The turf scythe that we used was referred to as a ‘ljar’ or ‘torfljár’. Building with Turf notes two variants – the einskeri (“one cutter”) and tviskeri (“two cutter”). The einskeri is a longer version, sometimes used by two people, which can cut out certain strips of turf in one cut. The shorter tviskeri was what we used.
The handle, called a skammort “short stock”, is a curved piece of wood allowing a hand hold to either side of the blade. The best handles are said to use a tree root where the natural curve of the root would match that of the handle for a strong single piece construction.
The scythe are sharpened along the length of the blade on one side only, the left. The blade joins the handle with a ‘cranked’ arrangement, with two near right angles, and the tang passes through the handle and has an eyelet allowing it to be fix it in place with a wedge or similar. There were two varieties of blade used, one was curved along the length of the blade with a straight edge, while the other had a flat blade but with a crescent shaped curve to the cutting edge. One had a single piece blade, while the others had a sharp blade riveted onto a metal back. One of the scythes featured a blade made by Tyzack and Son (a Sheffield tool maker), while Helgi mentioned that the blade of another was of Scottish origin. When the blades needed replacing on the riveted blades the rivets could be ground off (working from the side of the now expired blade) and a new blade attached – though as yet Helgi hasn’t found a source for new blades.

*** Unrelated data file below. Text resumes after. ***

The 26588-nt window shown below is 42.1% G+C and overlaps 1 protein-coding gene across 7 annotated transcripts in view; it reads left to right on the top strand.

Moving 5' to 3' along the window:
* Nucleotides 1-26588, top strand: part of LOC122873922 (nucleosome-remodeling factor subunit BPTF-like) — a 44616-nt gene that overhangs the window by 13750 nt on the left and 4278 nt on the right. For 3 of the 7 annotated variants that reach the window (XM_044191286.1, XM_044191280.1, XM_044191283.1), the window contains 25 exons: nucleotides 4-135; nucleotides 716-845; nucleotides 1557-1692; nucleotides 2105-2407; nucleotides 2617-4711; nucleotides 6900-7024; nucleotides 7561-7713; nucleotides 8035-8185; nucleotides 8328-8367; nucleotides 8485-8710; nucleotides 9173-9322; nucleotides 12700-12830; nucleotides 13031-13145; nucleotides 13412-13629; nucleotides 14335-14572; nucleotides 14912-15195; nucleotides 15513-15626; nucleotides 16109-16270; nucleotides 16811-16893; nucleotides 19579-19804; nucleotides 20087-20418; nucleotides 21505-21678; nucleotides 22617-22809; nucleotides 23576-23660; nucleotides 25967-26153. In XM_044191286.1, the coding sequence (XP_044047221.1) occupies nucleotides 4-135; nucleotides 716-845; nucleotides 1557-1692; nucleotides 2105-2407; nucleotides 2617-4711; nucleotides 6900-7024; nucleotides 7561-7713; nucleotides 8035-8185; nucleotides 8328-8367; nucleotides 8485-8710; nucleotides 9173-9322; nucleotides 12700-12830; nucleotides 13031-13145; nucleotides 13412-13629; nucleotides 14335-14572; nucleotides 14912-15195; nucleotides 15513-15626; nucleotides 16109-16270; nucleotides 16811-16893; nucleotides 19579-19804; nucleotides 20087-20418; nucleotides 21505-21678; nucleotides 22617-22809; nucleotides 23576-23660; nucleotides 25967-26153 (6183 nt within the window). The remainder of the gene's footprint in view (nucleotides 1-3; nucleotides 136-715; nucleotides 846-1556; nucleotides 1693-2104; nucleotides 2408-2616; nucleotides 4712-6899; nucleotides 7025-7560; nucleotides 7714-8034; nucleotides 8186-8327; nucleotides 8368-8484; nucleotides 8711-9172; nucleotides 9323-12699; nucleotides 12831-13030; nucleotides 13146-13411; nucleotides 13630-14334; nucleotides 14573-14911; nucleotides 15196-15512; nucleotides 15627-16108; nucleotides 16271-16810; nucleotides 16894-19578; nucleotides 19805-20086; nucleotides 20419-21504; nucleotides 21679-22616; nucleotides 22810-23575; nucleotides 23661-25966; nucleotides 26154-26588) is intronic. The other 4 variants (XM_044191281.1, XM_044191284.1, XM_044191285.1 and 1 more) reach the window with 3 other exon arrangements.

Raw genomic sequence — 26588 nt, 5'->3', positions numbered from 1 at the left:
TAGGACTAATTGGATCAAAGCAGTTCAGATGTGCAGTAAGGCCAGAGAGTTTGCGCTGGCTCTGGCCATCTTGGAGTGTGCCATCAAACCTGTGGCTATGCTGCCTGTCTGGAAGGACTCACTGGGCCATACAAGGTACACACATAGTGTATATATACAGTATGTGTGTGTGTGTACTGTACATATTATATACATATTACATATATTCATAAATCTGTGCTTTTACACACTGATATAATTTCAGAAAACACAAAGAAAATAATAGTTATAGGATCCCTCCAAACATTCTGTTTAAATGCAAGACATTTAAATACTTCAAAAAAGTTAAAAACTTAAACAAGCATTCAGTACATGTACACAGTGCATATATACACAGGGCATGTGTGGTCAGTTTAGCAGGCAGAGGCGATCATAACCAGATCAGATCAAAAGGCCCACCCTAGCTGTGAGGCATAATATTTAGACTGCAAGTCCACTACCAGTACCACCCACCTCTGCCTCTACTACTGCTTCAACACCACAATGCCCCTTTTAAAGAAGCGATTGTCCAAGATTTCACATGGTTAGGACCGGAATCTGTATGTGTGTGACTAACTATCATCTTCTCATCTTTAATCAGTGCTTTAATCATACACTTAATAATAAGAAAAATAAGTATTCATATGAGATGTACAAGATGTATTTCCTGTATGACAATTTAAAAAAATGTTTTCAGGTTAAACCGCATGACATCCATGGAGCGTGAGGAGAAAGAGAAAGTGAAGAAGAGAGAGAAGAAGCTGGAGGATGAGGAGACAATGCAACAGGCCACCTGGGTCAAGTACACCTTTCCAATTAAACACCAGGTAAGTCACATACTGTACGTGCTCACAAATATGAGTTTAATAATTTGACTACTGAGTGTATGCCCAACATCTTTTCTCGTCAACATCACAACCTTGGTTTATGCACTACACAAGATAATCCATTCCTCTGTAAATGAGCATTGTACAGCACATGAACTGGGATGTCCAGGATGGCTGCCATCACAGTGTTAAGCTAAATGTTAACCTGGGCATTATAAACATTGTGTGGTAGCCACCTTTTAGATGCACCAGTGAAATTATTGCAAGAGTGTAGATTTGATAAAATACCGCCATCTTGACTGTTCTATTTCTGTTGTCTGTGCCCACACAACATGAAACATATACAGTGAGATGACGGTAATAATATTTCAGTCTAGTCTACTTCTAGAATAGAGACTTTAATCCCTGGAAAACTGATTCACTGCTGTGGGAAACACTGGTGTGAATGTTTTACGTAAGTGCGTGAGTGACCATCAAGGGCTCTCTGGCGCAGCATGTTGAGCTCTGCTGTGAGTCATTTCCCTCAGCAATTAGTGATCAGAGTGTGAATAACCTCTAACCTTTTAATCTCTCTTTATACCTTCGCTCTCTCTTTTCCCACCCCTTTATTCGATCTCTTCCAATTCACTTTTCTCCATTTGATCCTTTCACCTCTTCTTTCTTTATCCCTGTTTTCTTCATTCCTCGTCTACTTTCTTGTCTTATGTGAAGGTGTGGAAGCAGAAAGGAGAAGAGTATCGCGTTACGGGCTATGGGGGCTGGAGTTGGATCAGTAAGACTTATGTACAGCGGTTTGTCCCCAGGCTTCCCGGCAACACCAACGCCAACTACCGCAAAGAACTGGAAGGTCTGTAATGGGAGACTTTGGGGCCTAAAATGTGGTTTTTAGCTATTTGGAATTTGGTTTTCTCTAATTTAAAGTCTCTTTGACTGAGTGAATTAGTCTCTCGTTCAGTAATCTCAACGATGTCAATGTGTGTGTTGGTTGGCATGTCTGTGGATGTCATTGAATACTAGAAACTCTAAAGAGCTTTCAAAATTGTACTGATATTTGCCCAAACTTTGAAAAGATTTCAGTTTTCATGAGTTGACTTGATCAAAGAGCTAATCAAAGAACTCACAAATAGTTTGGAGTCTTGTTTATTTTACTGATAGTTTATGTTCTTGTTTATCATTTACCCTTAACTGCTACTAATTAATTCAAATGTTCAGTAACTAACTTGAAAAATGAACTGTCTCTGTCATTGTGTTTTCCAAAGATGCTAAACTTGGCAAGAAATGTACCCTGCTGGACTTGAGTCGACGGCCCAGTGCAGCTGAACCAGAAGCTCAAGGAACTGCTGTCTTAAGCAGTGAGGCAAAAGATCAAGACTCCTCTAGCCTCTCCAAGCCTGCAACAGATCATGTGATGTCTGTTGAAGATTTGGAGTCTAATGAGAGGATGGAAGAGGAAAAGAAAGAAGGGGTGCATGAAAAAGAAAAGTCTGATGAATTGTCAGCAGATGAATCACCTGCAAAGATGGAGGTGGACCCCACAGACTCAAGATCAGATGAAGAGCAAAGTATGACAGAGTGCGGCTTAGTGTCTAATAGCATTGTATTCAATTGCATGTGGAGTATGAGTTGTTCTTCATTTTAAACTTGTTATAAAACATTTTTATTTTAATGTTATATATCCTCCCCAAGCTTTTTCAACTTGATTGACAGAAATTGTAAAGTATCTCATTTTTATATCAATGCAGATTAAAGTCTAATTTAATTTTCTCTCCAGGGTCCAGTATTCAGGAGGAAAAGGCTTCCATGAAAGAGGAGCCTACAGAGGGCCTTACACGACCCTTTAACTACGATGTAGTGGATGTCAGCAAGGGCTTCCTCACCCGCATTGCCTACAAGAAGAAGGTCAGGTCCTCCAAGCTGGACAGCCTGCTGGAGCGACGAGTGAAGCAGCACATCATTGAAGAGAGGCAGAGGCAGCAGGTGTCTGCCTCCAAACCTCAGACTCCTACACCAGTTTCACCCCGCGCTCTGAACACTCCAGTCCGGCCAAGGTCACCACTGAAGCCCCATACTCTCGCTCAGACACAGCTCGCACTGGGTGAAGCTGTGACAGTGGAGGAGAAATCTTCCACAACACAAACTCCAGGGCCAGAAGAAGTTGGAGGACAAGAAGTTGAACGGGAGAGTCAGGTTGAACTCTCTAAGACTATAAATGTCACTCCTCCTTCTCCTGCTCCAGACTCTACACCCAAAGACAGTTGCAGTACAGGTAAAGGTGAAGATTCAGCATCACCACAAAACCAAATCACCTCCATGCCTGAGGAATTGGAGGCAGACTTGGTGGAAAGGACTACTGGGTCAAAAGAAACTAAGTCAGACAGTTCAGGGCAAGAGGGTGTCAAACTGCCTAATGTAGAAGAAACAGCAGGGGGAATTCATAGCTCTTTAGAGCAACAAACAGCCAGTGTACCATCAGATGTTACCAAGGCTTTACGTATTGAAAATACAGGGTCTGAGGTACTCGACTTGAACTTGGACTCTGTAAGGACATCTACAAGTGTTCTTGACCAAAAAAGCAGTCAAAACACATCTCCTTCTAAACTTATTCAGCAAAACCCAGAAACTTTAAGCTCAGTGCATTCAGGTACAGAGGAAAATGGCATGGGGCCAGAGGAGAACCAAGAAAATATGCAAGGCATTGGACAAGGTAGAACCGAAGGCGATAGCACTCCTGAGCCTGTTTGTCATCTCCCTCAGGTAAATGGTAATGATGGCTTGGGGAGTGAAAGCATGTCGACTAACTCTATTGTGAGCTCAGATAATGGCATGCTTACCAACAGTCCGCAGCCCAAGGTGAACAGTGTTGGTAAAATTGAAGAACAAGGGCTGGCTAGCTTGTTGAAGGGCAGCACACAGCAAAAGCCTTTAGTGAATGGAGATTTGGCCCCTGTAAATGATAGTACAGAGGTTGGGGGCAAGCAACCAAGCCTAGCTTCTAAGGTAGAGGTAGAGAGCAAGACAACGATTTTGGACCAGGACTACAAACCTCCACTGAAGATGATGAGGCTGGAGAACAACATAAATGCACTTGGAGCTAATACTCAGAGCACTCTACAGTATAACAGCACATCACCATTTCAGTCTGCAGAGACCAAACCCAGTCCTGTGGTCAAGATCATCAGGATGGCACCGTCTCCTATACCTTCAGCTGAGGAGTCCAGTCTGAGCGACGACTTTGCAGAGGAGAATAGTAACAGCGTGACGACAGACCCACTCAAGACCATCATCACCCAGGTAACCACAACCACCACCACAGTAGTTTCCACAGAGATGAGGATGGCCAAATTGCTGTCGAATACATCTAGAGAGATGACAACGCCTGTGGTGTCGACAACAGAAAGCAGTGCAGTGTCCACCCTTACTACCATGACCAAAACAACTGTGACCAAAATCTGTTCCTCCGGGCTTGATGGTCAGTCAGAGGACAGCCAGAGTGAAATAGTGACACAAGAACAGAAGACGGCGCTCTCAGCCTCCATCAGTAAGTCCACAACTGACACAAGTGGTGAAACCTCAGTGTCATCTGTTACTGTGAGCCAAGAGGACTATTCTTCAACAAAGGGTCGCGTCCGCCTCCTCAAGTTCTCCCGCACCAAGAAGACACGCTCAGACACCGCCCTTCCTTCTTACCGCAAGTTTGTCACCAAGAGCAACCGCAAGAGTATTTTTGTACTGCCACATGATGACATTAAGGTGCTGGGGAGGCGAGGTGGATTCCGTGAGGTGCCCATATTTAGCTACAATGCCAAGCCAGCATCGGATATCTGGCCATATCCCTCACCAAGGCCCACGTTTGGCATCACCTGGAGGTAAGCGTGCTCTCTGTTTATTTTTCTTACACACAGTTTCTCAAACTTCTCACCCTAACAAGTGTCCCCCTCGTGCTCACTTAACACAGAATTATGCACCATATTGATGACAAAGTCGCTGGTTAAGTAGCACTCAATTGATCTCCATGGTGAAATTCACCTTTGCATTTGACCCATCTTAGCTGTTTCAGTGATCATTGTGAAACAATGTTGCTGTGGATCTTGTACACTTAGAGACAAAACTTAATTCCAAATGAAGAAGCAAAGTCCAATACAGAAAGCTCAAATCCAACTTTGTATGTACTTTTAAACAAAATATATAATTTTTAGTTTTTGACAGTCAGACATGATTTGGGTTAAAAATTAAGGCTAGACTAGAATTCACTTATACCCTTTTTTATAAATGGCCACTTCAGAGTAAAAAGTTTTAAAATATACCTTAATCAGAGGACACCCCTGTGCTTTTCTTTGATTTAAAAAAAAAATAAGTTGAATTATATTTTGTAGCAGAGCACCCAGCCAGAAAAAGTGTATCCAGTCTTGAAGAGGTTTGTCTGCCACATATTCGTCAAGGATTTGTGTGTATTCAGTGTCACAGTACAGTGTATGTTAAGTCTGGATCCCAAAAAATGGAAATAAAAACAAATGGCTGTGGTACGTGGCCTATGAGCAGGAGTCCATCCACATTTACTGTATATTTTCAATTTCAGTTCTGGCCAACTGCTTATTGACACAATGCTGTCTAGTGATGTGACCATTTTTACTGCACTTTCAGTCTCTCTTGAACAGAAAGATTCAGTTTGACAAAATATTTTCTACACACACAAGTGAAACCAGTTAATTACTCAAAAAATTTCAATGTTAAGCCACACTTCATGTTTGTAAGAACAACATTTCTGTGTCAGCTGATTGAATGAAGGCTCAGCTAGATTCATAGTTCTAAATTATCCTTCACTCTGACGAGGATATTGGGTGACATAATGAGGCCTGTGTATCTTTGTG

I asked if the backs of the riveted blades were a softer steel but Helgi explained that was not the case due to the strain that gets put on these cranked angles where the blade meets the handle. I also asked about the single edged nature – were there any for cutting the opposite direction, or even double edged varieties? It sounds like there were occasionally left and right handed ljár, but none with a double edge – though Helgi did like the idea of it and thought there would be situations where the versatility of a double edge would come in useful.
The main use of the ljár was for cutting the strengur and torfa (“strip” and “turf”). The strengur was cut with one vertical cut and was then met with a low angled cut, sharply tapering out towards each end while the torfa was two low angled cuts that met in the middle.
The ljár was also used, like the digging spade, for trimming the strips, turfs and blocks when they were being laid to ensure everything fit together tightly and neatly.
Figure 5: Using the ljár to cut out strengur (left) and to clean up laid klambra (right)
This final tool was not used as extensively in the process and was more just a general aid in moving and levelling the soil but is perhaps worth noting for completeness. Whilst not a typical hoe it seems like it would fit into that family of tools. It was not named in either the course or the literature. The blade of the hoe was curved both along the cutting edge and in the shape of the blade itself.